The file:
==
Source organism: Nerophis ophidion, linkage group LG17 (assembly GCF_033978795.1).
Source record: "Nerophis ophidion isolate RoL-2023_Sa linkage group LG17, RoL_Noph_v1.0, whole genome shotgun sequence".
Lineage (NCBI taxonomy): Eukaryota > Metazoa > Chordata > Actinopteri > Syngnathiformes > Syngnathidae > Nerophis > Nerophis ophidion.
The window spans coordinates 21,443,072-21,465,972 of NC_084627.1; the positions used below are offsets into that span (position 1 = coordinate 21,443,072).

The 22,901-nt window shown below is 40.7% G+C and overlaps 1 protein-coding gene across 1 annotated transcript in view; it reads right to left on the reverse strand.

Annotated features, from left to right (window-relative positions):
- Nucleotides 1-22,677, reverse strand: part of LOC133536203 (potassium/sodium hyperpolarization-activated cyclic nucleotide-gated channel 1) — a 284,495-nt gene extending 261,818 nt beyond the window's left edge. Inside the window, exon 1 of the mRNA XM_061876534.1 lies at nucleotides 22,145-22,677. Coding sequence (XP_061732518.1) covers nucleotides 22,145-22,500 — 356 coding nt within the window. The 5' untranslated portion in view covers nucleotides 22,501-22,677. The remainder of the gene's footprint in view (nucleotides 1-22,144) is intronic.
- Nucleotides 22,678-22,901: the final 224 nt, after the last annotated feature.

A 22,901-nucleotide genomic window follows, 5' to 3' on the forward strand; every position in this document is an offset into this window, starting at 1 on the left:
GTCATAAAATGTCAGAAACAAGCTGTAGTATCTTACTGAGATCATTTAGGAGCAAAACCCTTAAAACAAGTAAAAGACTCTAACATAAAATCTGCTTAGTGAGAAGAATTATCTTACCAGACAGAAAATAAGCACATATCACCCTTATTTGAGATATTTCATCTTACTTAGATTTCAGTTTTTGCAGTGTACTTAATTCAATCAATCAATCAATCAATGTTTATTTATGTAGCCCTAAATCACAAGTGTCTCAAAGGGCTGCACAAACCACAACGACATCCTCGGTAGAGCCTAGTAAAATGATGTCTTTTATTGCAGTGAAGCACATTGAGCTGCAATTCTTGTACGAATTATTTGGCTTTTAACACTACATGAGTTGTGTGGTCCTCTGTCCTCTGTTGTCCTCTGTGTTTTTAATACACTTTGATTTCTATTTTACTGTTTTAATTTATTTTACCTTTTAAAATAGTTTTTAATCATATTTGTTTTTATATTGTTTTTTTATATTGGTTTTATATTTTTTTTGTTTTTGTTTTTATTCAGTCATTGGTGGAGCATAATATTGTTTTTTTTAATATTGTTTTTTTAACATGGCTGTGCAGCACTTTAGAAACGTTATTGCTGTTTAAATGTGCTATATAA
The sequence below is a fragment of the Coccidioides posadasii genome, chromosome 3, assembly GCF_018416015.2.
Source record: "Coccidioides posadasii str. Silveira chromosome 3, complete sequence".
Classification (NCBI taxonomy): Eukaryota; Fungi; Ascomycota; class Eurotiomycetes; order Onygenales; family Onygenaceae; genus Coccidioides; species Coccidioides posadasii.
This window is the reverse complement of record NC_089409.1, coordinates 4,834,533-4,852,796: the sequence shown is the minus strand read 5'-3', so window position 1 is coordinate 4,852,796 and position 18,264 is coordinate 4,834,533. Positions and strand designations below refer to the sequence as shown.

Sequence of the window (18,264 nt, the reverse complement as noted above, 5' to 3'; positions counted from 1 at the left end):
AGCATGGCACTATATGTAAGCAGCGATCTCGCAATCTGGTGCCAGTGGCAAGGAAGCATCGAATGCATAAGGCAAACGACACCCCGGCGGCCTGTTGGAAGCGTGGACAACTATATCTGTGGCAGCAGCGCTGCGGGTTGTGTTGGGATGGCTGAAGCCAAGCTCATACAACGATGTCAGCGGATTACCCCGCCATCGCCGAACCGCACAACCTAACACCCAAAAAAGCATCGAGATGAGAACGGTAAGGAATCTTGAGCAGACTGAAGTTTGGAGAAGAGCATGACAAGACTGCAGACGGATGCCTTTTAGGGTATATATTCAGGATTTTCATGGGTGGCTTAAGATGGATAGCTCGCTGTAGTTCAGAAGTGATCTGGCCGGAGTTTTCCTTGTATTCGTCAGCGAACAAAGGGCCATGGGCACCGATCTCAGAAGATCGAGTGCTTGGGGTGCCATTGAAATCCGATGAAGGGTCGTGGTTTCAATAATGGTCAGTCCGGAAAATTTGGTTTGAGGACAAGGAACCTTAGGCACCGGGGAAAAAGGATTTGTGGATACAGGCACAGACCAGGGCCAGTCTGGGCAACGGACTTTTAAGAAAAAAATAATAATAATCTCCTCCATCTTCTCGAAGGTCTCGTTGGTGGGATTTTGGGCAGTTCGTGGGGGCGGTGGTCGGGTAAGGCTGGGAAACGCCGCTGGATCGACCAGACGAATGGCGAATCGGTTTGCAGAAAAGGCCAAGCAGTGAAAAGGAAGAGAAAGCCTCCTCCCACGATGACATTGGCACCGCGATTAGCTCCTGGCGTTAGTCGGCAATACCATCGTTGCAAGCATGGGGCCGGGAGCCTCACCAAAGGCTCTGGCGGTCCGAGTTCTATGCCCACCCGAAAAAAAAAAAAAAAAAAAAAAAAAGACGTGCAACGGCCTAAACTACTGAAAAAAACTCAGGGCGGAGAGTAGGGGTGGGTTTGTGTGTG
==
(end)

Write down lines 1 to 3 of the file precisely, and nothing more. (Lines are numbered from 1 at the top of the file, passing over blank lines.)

Source organism: Nerophis ophidion, linkage group LG17 (assembly GCF_033978795.1).
Source record: "Nerophis ophidion isolate RoL-2023_Sa linkage group LG17, RoL_Noph_v1.0, whole genome shotgun sequence".
Lineage (NCBI taxonomy): Eukaryota > Metazoa > Chordata > Actinopteri > Syngnathiformes > Syngnathidae > Nerophis > Nerophis ophidion.